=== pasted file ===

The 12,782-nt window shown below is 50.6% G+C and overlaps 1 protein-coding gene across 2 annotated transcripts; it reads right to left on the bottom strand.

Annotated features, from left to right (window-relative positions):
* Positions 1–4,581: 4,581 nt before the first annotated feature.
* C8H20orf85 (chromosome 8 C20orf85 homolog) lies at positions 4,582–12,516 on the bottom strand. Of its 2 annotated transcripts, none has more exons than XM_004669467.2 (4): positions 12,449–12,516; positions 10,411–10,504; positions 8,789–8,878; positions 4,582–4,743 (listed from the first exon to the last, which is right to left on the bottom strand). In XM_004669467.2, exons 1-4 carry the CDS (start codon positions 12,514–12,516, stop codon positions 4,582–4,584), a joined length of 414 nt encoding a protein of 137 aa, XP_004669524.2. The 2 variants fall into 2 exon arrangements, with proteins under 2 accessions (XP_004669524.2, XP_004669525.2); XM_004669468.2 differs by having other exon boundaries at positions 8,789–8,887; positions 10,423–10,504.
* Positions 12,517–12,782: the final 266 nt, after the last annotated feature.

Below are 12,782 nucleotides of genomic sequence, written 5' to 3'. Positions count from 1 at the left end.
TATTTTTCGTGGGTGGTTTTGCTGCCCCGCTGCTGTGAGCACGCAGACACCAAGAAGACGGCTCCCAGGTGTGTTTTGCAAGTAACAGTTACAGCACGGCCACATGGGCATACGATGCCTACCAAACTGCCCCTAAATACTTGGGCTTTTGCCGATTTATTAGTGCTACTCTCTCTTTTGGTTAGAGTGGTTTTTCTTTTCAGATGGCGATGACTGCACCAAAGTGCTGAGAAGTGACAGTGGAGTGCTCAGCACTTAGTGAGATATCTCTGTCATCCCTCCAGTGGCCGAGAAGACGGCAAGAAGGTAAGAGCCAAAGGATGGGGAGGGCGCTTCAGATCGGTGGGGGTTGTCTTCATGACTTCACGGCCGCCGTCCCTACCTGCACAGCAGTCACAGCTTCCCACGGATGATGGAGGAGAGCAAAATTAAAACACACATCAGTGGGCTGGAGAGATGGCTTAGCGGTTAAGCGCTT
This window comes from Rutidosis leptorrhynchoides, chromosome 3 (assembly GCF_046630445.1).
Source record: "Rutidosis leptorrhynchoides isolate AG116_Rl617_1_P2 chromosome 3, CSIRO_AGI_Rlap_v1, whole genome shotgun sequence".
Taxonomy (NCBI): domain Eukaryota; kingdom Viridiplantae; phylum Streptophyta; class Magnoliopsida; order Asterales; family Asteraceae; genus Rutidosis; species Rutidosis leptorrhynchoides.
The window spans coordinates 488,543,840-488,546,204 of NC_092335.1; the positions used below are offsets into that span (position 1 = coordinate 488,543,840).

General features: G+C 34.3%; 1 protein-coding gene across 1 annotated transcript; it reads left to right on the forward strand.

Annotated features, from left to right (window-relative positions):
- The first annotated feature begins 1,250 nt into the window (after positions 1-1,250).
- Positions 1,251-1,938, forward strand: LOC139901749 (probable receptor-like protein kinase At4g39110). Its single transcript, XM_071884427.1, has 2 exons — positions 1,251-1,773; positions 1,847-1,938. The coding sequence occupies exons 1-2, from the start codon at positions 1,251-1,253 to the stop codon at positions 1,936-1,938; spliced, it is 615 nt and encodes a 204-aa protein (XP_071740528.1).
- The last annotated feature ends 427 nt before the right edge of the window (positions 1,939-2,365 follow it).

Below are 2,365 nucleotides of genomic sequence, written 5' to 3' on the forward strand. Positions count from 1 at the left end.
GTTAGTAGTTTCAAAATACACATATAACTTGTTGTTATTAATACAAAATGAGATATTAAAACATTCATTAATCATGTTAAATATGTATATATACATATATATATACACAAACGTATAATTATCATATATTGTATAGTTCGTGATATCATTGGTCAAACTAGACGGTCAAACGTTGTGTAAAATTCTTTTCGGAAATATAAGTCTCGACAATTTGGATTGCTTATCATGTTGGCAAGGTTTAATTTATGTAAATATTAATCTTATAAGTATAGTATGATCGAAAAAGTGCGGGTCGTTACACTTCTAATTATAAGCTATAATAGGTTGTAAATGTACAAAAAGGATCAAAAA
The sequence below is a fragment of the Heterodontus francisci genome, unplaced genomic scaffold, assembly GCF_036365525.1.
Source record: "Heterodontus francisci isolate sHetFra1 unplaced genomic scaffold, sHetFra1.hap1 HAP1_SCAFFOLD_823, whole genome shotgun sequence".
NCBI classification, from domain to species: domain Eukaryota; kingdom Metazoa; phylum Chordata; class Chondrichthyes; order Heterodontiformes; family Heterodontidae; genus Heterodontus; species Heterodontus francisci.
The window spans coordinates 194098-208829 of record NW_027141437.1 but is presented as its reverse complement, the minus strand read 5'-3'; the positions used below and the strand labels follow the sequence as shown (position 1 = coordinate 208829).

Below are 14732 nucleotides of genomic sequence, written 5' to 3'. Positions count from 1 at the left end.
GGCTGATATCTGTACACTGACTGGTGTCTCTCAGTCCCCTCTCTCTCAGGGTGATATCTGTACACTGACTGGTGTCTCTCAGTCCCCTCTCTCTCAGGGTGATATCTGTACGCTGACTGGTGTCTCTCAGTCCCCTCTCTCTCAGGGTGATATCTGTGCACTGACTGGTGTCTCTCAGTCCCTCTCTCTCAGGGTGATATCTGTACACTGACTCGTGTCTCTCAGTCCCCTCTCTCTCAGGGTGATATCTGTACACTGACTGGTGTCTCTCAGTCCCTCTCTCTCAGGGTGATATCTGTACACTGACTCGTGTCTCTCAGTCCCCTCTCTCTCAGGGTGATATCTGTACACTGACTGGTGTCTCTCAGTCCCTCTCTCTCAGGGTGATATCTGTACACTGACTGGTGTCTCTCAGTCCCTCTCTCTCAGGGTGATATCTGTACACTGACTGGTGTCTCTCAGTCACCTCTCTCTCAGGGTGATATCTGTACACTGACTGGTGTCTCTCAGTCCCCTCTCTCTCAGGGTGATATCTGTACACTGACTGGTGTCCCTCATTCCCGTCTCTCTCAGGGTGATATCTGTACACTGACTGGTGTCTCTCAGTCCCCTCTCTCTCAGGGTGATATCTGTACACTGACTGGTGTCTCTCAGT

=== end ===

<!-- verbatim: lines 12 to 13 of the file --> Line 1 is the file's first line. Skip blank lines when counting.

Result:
General features: G+C 34.3%; 1 protein-coding gene across 1 annotated transcript; it reads left to right on the forward strand.

Annotated features, from left to right (window-relative positions):